David Thorstad reflects on his collaboration with Tom Reeves
Looking Back on My Collaboration with Tom Reeves
by David Thorstad (February 26, 2012)
“When I go into a bank or a church, I feel dirty; but when I am having sex, I feel clean.” —Tom Reeves
Tom had a way of distilling thoughts into pithy formulations. This one, which he made at some conference, has stayed with me. I confess to having used it myself at times. I have often fantasized about pissing out candles in a Catholic church or shitting on the floor of a bank. And I share Tom’s sense of edgy and radical uplift and soaring purity while making love with a boy. The boys I have known have been more courageous and creative than I was at their age. If they wanted friendship or sex with a man, they went for it. I was more reticent.
Occasionally, during my involvement with the North American Man/Boy Love Association, I heard other men suggesting that I was “not really a boy lover.” That is probably because I came out of the socialist and gay movements and was never part of any underground boy-love scene, shunned the dramas that often came with befriending street boys—something Tom seemed to thrive on—and hadn’t even felt an attraction for teenage youths until one cruised me and picked me up in 1978. But I knew instinctively that our consensual friendship was pure and blameless, even if the state authorities, goody-goody-two-shoes, and (s)mothering feminists would not have approved.
I had recently read a long feature in the Village Voice in which Tom talked about the decades-long tradition among working-class youths in Baltimore’s Highland Town area of hustling or just hanging out to meet men for sex. Fathers had done it. Their sons did it. Were they “gay”? Not necessarily. They were a manifestation of the ageless and perhaps biological attraction between men and boys, of the irrepressible nature of same-sex love between older and younger males. In today’s grotesque “LGBTetc.” alphabet-soup identity jargon, such homoeroticism is denied. It is, however, the kind of adult-youth homoerotic interaction that exists in all cultures that have ever been studied, some of which have elevated it to a status above other forms of sexuality. But it is anathema to today’s conservative and conventional hetero wannabes of the “LGBT” persuasion, more keen on gaining acceptance by the heterodominant society than liberating repressed same-sex love.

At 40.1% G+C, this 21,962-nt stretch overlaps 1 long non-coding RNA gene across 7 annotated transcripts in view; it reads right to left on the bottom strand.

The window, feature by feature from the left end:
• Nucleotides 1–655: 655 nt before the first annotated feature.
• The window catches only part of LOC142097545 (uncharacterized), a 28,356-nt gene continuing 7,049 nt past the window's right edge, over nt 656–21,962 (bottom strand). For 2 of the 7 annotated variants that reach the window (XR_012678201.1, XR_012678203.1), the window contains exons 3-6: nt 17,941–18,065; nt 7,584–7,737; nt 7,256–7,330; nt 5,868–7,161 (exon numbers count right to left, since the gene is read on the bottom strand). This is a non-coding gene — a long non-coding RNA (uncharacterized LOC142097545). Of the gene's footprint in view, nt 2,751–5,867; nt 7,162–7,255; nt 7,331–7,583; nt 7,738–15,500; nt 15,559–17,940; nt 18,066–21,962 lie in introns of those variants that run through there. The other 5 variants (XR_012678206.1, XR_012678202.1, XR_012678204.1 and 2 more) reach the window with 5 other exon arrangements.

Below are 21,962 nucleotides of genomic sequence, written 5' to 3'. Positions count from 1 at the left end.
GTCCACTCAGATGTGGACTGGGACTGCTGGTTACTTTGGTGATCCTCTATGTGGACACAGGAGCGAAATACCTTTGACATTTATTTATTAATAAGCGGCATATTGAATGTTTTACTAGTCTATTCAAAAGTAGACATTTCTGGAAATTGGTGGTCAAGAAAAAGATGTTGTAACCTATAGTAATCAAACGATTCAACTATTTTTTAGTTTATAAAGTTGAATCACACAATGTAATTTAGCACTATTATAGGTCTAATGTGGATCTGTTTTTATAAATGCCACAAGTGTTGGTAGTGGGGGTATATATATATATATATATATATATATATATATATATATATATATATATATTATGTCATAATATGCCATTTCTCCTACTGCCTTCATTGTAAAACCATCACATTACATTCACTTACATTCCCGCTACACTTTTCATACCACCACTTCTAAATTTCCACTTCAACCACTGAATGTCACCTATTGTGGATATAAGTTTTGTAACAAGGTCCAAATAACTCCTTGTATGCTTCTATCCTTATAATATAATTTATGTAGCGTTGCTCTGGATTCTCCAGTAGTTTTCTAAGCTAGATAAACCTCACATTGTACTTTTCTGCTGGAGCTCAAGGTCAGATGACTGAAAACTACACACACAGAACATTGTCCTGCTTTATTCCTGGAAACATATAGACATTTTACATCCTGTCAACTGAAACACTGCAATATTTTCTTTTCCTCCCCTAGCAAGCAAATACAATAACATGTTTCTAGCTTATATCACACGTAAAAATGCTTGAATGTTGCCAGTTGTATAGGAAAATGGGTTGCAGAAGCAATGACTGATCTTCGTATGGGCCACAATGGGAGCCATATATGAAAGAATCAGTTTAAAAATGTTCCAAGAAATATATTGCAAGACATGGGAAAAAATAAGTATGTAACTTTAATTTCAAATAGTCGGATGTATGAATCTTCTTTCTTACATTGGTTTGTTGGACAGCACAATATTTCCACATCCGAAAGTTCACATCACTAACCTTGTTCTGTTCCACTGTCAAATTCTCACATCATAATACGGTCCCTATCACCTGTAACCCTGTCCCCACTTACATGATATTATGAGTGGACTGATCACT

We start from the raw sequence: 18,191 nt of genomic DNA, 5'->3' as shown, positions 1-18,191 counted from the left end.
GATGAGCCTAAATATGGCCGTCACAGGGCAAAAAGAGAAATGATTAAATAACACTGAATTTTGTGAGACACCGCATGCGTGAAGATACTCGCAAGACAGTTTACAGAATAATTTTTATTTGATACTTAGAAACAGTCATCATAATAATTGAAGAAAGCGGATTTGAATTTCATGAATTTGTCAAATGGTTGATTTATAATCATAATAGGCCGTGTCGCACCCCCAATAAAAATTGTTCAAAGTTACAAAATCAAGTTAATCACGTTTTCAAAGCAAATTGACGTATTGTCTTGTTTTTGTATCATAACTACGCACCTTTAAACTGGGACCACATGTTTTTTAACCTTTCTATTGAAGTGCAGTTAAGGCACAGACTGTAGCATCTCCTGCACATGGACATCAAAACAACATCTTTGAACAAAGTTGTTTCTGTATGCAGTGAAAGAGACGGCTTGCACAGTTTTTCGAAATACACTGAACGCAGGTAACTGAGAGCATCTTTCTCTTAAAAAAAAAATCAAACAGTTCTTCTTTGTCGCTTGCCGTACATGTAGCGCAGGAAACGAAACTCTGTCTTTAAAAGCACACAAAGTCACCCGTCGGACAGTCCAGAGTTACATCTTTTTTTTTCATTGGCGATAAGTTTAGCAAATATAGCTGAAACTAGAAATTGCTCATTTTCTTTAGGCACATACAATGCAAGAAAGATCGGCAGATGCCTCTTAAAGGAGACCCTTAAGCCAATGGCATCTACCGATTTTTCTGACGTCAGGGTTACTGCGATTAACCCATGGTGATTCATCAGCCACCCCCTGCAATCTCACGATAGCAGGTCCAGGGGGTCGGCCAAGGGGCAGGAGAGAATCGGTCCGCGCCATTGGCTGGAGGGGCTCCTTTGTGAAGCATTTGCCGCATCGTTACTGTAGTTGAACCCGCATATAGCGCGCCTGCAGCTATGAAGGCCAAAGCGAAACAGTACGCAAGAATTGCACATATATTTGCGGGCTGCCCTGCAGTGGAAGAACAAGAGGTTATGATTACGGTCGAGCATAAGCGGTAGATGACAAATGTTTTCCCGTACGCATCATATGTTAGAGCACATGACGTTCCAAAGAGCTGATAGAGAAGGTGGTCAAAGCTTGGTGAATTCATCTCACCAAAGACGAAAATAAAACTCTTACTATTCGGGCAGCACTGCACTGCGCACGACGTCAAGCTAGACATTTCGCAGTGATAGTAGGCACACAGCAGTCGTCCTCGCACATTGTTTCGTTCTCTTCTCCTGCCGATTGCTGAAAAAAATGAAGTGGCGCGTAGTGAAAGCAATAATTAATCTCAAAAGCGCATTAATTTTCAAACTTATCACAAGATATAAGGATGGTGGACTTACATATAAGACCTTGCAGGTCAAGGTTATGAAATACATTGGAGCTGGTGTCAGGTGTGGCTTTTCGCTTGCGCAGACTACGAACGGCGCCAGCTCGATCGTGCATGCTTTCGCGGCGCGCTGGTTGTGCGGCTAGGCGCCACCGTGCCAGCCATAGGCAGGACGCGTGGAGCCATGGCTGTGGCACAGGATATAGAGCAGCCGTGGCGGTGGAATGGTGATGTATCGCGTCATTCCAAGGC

I was shocked that any man would come out so openly about his pederasty as Tom did in that article. I didn’t yet know him. But I was a prominent gay activist in New York and wrote a manifesto about gay liberation and man/boy love for Gay Community News, an important gay and lesbian paper published in Boston. Tom was involved in the Boston-Boise Committee to defend working-class men in the Boston area from state repression and a witch hunt (promoted by the only openly lesbian state legislator in Massachusetts, Elaine Noble—for me, she will always be Elaine Ignoble) in 1977. That same year, the Canadian gay paper The Body Politic had been raided by the police for publishing a rather bland article titled “Men Loving Boys Loving Men.” These witch hunts had been primed by antigay Christian and washed-up singer Anita Bryant and her Save Our Children (from homosexuality) crusade. Another female antigay-male banshee (her own term for herself), Dr. Judianne Densen-Gerber, was beating the antisex drums in New York. The issue of man/boy love was in the air.
Tom told me he wanted to organize a conference in Boston on the topic of age of consent, and I readily agreed to support his efforts. So began our longtime collaboration. We decided to hold a meeting after the conference for those who might wish to form an organization for men and boys who loved each other. About thirty of us met and formed a group we called (initially) Man/Boy Lovers of North America. A few days later, Tom called me to say he thought a better name would be North American Man/Boy Love Association, mainly because it would result in a pronounceable acronym: NAMBLA. I agreed, despite the fact that the name sounded a bit like it might be a baby food. It also clearly differentiated the group from European “pedophile” groups, which lumped together disparate homosexual and heterosexual behaviors involving prepubescents. We wanted a group that was open to all, but while pedophiles were welcome, none were involved in founding the group and NAMBLA was not a pedophile group. It was unique.
Both Tom and I came from radical political backgrounds. His tended toward a kind of anarchism, with a heavy Christian or Quaker tinge; mine was radical socialist. NAMBLA also attracted its share of Libertarians, and we all shared their antistatist and individual-empowering outlook.
Tom was a superb organizer. He was a wordsmith. He had an ability to throw words at people, overwhelm them with verbiage and blunt any resistance. That also worked well with teenagers he had taken a shine to, as well as adults whose support for a given project he wished to obtain. Once he had sunk his teeth into something, he was a dynamo.